Campbell may be gone – he passed away at the age of 65 in 2012, but www.themozarteffect.com lives on, twenty years later, both in the halls of academe, where far more thoughtful and nuanced research about the very real effects of music on brain development and healing are taking place.  Not to mention in the commercial marketplace, where Mozart’s brain-enhancing abilities are still touted. Check out this fascinating 20th anniversary discussion on WQXR for a sample of some recent thinking.

Meanwhile, check out this smartly-turned performance by Martha Argerich and one of her young proteges, Gabriele Baldocci, play that (in)famous first movement.   Then go do a crossword puzzle!

The Original Dynamic Duo?

Mozart-Leopold-Maria-Anna-playing-piano-631.jpg__800x600_q85_crop

Another many-hands-on-the-keyboard post as I research my next Concert Preview for the La Jolla Music Society, mentioned yesterday: “Two Pianos, Three Composers, and Four Hands,“   I came across the following quote:

It could be said that the history of the four-hand recital began on May 13, 1765 in Hickford’s Great Room in London.  That was when and where 9-year-old Wolfgang Mozart and his sister, Maria Anna (“Nannerl”) played together.  And musicologists think this a four-hand Sonata in C (K. 19d) was probably written for this occasion. This was the first public duet recital on record and precedes by three years the first piano solo recital, which Johann Christian Bach presented in 1768. 

hickford-mozart-london

“Fresh, fluent, and imaginative” says one author; others are less convinced.  In his book “Mozart’s Piano Music,”  William Kinderman writes, “…we shall not regard K. 19d as a piece that probably does not stem from Mozart, despite its longstanding association with his oeuvre.  The piece still merits consideration as an early example of the piano-duet idiom.”

423px-TN-Mozart,_W.A.,_Sonata_For_Piano_Four-Hands,_K.19d

Though publication of this particular sonata came much later.   The credit for that, surprisingly, goes to Charles Burney…”a minor composer whose music is forgotten today. However, he is indispensable to eighteenth century music history as a writer about music and the music scene of his time,” as says the All Music Guide.   Burney’s  Four Sonatas or Due, for Two Performers on One Piano Forte or Harpsichord, was published in London in 1777.   In this case, what’s far more important than the music is the preface that Burney writes, wherein he lays out the case for piano four-hands versus two keyboards.  (Bearing in mind of course his goal is to sell more copies of his music “for two performers on One Piano Forte”).   But here Burney pretty much lays out the case for the piano duet that will later prove to be so financially viable for Messrs Mendelssohn, Brahms, Dvorak et al:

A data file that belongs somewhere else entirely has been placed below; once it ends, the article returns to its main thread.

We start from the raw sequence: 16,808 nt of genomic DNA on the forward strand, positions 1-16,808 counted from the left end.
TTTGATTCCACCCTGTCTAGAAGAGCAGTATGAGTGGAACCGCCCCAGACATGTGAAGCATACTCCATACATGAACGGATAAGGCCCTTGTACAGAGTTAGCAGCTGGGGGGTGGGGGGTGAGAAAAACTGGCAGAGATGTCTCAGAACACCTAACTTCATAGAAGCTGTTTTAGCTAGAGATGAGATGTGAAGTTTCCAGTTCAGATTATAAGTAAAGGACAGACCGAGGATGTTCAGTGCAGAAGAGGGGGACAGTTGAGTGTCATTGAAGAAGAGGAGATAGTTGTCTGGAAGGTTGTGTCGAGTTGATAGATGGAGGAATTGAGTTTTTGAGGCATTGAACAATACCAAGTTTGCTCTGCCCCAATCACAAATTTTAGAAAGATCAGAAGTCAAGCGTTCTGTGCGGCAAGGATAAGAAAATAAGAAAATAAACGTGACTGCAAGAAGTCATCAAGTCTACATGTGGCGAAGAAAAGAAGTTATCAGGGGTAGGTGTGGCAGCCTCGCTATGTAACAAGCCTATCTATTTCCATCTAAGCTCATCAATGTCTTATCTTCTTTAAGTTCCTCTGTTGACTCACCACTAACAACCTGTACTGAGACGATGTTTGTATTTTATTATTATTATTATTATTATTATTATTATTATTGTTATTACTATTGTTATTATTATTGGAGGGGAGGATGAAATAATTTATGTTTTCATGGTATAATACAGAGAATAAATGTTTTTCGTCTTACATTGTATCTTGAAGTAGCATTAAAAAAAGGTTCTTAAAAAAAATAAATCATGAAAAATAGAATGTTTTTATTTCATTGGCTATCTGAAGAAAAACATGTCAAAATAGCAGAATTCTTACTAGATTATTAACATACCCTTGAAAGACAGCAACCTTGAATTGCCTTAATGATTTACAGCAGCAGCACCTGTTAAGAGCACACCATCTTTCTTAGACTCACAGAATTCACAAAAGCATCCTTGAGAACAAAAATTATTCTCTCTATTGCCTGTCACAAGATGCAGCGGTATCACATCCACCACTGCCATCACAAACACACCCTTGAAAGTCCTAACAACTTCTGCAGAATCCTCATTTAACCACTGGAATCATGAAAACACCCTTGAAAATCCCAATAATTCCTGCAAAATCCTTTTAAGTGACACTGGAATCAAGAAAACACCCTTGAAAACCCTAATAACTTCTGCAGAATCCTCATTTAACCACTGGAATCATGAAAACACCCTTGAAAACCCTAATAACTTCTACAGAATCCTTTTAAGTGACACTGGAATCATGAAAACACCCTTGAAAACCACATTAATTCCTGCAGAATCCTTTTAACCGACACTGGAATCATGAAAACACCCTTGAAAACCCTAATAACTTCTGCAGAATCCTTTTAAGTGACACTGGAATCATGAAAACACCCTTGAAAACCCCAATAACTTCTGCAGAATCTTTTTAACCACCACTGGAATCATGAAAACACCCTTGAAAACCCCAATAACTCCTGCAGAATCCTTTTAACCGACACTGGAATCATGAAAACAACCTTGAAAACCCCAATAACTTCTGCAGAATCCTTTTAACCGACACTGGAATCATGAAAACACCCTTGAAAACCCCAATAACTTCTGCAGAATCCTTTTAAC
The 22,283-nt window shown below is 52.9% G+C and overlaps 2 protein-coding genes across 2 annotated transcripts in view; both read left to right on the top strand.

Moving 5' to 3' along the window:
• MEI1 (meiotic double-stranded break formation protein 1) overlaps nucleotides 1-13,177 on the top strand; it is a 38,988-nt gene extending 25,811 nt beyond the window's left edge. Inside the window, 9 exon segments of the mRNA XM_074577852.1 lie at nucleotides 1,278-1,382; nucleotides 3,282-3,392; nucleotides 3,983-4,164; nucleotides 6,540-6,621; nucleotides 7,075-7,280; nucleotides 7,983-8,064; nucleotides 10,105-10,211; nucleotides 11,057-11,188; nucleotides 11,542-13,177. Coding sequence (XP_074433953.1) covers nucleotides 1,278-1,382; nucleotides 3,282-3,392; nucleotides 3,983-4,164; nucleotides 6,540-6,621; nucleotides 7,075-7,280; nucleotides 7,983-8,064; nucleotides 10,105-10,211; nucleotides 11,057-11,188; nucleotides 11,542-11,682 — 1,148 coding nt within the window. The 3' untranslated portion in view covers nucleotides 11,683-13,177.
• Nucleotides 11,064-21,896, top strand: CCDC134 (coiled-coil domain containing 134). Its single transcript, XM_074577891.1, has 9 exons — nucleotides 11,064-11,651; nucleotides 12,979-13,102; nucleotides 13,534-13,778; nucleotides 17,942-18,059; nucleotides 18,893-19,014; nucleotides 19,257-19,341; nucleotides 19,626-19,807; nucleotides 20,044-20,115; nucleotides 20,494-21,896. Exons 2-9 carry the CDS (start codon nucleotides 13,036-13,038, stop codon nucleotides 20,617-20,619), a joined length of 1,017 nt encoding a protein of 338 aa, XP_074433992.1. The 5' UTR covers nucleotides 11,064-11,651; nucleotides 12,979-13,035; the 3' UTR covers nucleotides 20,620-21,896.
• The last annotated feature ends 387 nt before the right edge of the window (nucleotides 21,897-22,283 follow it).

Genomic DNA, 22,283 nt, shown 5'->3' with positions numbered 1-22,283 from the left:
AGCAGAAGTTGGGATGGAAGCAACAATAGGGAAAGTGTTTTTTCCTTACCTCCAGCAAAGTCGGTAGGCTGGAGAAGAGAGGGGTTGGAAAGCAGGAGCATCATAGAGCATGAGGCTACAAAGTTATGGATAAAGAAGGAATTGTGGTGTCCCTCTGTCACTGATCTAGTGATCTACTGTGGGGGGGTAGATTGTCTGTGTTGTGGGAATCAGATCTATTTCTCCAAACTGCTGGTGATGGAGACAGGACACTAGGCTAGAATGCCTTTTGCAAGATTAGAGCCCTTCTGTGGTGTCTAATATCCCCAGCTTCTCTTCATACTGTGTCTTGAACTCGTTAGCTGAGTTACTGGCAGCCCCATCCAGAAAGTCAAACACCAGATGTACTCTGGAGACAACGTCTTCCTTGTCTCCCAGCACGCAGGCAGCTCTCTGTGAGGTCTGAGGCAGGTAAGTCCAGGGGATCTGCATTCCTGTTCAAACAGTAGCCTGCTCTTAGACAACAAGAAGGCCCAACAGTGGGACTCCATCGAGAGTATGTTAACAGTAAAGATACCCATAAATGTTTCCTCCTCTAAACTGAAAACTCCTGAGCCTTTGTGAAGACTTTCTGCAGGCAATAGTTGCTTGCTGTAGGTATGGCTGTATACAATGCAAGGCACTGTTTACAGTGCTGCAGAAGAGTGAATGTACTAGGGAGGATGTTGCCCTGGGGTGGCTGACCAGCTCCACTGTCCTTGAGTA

As the following pieces are the first to have appeared in print, of this kind, it may be necessary to say something concerning their utility, and the manner of performing them.

Burney goes on:

That great and varied effects may be produced by Duets Upon Two keyed-Instruments has been proved by several ingenious compositions, some of which have been published in Germany; but the inconvenience of having Two Harpsichords, or Two Piano-Fortes, and the short time they remain exactly in tune together, have prevented frequent trials, and even the cultivation of this species of music, notwithstanding all of the other advantages, which, in other respects, it offers to musical students.  The playing Duets by two persons upon One instrument, however, is attended with nearly as many advantages, without the inconvenience of crowding a room, or of frequent or double-tuning…

And though, at first, the near approach of the hands of the different performers may seem awkward and embarrassing, a little use and contrivance with respect to placing them, and the choice of the fingers, will soon remove that difficulty.

 

The whole preface is worth reading.   Check it out here. So, Mozart made the music; Burney made the case. Smart.  Very Smart.    Check out a couple of videos below of the history-making K. 19d.   I love the randomness of the Toronto shopping mall food court in the former, and the Mozartean ages of the Japanese tykes in the latter….

Happy Birthday, Amadeus!

Happy Birthday, Mozart! Check out this compendium of audio, video, and even a few downloads from WCRB Classical New England….

 

‘Course, my vote for favorite video is this one, featuring Mozart’s own instruments, that we brought into our Fraser Performance Studio at WGBH last summer…Wonderful performance by violinist Dan Stepner and violist Anne Black…

 

The entire performance is available too:
Mozart Comes to America

Exultate, Jubilate….Happy Birthday Mozart!